priety, or any less importance for the Senate to appoint its Mr. WRIGHT was ready to accept the proposition as

usual standing committees at an extra session, than there a modification of his original motion, and did so.

was at an ordinary session of Congress? He did not so conThe question on printing ten thousand was then put

sider the matter. The rule itself was imperative. The and carried.

course of proceeding was to his mind plain, and he had ofOn motion of Mr. GRUNDY, the Senate then a journed.

sered the resolution in accordance with his sense of duty.

He was well aware, with the Senator from Kentucky, that WEDNESDAY, SEPTEMBER 6.

the l’resident bad, in his public message which had been

communicated to Congress, alluded mainly to but one sub. STANDING COMMITTEES.

ject, and what seemed to him to be necessarily connected Mr. HUBBARD offered a resolution proposing an al- therewith; and he was free to admit that that was a subject teration in the standing rules of the Senate, and asked ils of deep and abiding importance to the interests of our whole consideration at this time.

country. But does the Senator know that the President Mr. CLAY, of Kentucky, objecting, the resolution lies may not, by special message during the present session, over till to-morrow.

communicate to Congress other and different subjects? Mr. HUBBARD moved that the Senate proceed to Certain the fact is, that the people themselves are not premorrow to the appointment of the standing committees. cluded by the message from coming here with their me.

Mr. CLAY said he should be very glad to learn from morials. They have a right to present here their petitions; that part of the Senate which was capable of affording the and would it be wise or proper for the Senate to refuse to information, whether it was intended to appoint all the hear, consider, and dispose of these matters in the usual standing committees, and for what purpose? It had been manner, because this happened to be an extra session of intimated in the message that those communications which Congress, called by the President for a particular and were annually made, and which formed the basis and action avowed purpose? He thought not. This session of Conof the standing committees generally, were at this time to gress having commenced, he had offered to the Senate the be withheld until the usual period of the mecting of Con resolution for the appointment of the usual committees, as gress. Indeed, we were told--and he thought without a the best and most legitimate mode for the disposal of the sufficient regard to the rights, and he would add, what was public and private business which may be presented for its of much importance in the present crisis of the country, consideration. He could not doubt that the great and ab. the duties which Congress bad now to perform that he sorbing subject referred to in the President's message (the President) had called them together for a certain pur. would engage the unremitted attention, and would compose; that he meant to limit his communications to that mand the most faithful service of the Senate; but the allpurpose, and dismiss us when we should have done. importance of that subject, and the fact of its being exclu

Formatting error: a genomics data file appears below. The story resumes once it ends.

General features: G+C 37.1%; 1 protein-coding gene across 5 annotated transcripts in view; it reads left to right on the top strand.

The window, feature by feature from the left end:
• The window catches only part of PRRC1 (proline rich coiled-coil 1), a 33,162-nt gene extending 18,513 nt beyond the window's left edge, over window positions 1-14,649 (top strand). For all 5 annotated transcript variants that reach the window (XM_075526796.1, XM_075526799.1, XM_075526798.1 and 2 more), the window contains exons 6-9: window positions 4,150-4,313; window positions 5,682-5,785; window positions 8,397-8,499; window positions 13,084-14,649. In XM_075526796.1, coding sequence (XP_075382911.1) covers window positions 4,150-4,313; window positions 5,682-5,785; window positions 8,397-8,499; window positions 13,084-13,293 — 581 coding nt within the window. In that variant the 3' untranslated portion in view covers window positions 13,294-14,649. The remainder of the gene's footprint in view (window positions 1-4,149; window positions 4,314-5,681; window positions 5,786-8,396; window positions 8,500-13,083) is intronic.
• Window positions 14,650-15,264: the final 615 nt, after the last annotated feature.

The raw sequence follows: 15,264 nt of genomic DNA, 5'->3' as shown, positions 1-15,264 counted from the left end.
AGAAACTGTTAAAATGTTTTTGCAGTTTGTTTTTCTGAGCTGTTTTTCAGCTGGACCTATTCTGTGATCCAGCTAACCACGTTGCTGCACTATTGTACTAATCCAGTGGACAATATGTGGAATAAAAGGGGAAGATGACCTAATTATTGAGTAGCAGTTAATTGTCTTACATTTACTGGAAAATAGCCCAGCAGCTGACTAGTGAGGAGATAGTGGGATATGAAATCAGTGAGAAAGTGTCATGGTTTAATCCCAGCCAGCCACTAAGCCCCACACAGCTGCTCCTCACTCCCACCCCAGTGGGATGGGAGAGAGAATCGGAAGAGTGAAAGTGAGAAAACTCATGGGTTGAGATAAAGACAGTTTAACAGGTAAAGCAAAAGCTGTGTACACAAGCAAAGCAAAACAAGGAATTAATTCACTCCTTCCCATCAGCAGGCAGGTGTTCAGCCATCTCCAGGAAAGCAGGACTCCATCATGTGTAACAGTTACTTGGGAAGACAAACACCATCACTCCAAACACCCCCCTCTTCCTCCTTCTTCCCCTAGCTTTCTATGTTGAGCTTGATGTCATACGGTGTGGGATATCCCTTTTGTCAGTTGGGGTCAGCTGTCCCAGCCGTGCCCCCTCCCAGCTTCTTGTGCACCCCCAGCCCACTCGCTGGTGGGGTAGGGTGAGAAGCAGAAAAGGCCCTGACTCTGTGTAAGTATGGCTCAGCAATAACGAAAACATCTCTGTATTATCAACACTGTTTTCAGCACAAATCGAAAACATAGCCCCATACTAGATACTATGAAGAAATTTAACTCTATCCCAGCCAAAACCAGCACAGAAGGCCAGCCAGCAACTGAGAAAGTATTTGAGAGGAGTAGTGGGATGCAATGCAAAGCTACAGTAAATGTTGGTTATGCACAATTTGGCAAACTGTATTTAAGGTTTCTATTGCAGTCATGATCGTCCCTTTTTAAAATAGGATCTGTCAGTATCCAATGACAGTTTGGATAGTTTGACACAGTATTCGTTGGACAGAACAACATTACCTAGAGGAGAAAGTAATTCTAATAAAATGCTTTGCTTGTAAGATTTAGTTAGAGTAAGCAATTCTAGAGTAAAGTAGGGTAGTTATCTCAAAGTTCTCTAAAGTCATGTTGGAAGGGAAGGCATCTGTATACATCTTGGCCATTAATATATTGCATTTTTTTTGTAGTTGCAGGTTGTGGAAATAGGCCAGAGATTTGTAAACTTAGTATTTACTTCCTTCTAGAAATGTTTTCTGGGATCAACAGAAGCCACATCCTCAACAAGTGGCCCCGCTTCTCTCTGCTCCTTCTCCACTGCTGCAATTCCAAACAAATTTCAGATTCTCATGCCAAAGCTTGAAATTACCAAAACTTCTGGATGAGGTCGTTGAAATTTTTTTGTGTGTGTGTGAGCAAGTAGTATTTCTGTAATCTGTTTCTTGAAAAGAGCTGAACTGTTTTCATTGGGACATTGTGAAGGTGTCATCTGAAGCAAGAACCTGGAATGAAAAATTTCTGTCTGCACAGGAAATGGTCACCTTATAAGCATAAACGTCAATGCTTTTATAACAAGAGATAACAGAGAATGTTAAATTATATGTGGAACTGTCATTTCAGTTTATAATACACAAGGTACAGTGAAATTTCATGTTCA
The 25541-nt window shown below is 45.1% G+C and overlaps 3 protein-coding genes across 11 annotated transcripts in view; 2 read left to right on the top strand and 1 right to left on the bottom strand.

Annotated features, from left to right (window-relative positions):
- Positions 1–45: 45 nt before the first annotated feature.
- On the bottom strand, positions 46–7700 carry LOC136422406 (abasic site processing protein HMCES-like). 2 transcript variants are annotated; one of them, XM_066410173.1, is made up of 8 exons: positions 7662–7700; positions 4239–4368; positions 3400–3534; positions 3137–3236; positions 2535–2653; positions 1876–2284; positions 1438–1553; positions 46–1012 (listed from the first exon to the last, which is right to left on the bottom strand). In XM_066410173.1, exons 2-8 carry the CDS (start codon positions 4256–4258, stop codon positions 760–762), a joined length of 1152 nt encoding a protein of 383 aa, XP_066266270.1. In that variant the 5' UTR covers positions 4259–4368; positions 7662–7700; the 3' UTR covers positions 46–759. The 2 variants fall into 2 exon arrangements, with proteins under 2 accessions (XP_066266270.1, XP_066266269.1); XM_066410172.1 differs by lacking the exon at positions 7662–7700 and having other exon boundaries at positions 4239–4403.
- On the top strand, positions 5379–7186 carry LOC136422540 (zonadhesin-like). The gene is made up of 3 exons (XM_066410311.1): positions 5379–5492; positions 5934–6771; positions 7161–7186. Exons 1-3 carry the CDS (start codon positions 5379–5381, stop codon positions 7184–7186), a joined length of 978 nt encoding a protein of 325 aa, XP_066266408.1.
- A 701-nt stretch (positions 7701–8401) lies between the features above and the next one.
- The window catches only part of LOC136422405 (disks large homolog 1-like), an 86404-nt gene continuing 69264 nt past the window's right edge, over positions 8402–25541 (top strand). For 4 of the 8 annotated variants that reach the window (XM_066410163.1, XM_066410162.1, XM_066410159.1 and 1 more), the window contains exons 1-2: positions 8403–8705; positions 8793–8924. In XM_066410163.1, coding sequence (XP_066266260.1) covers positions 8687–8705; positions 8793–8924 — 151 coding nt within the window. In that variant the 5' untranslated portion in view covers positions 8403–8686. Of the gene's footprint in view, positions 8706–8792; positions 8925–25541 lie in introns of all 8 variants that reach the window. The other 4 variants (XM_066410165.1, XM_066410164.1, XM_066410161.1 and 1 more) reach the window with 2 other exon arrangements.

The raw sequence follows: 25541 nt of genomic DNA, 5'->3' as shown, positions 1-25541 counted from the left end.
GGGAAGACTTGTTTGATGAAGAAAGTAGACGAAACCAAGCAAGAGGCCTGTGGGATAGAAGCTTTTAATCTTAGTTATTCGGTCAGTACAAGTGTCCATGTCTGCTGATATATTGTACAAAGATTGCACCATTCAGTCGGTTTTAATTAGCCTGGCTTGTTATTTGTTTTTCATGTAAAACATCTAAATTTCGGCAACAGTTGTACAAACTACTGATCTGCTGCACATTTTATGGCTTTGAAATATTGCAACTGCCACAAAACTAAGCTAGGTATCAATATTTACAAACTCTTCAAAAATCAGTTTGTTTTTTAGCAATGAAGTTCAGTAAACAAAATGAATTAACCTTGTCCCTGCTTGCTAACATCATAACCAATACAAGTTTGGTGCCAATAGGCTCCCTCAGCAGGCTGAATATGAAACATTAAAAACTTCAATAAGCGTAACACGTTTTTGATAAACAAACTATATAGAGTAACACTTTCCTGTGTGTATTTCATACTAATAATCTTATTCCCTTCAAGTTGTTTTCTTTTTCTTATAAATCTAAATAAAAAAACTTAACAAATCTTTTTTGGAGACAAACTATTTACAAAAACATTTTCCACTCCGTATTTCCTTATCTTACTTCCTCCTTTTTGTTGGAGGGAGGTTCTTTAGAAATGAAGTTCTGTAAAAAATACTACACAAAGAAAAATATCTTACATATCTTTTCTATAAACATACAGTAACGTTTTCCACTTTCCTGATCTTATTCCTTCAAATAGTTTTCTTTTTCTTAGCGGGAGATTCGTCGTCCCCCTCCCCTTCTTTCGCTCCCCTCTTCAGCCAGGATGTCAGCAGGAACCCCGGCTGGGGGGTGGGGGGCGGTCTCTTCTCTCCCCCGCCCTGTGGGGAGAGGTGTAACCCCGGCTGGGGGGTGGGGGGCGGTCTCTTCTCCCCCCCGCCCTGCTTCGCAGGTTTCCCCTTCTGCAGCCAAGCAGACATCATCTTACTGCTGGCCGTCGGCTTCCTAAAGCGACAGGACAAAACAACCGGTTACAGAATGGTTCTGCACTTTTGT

SEPT. 7, 1837.]

Standing Committees.



sively considered in the message, was to his mind no suf- appoint the several committees, and time for this purpose ficient reason against the appointment of the standing com given till to-morrow. mittees. The consideration of that subject would be, and Mr. WRIGHT moved that three thousand extra copies should be, the main business of the present session. He of the report of the Secretary of the Treasury, transmitted could not believe that the appointment of the committees with the message of the President of the United States, be would necessarily protract the session. After the comple- printed in lieu of the number first ordered. Agreed to. tion of the business which had summoned Congress toge The Senate then, on motion of Mr. KING, of Alabama, ther, Congress would adjourn. He was as anxious as any went into secret session on executive business ; after which, man could be to bring this session to a speedy close, to on the doors being opened, the Senate adjourned. finish the work proper to be done; and he felt assured that, by exerting their best efforts, Congress would be able at this session to accomplish some measure which would, in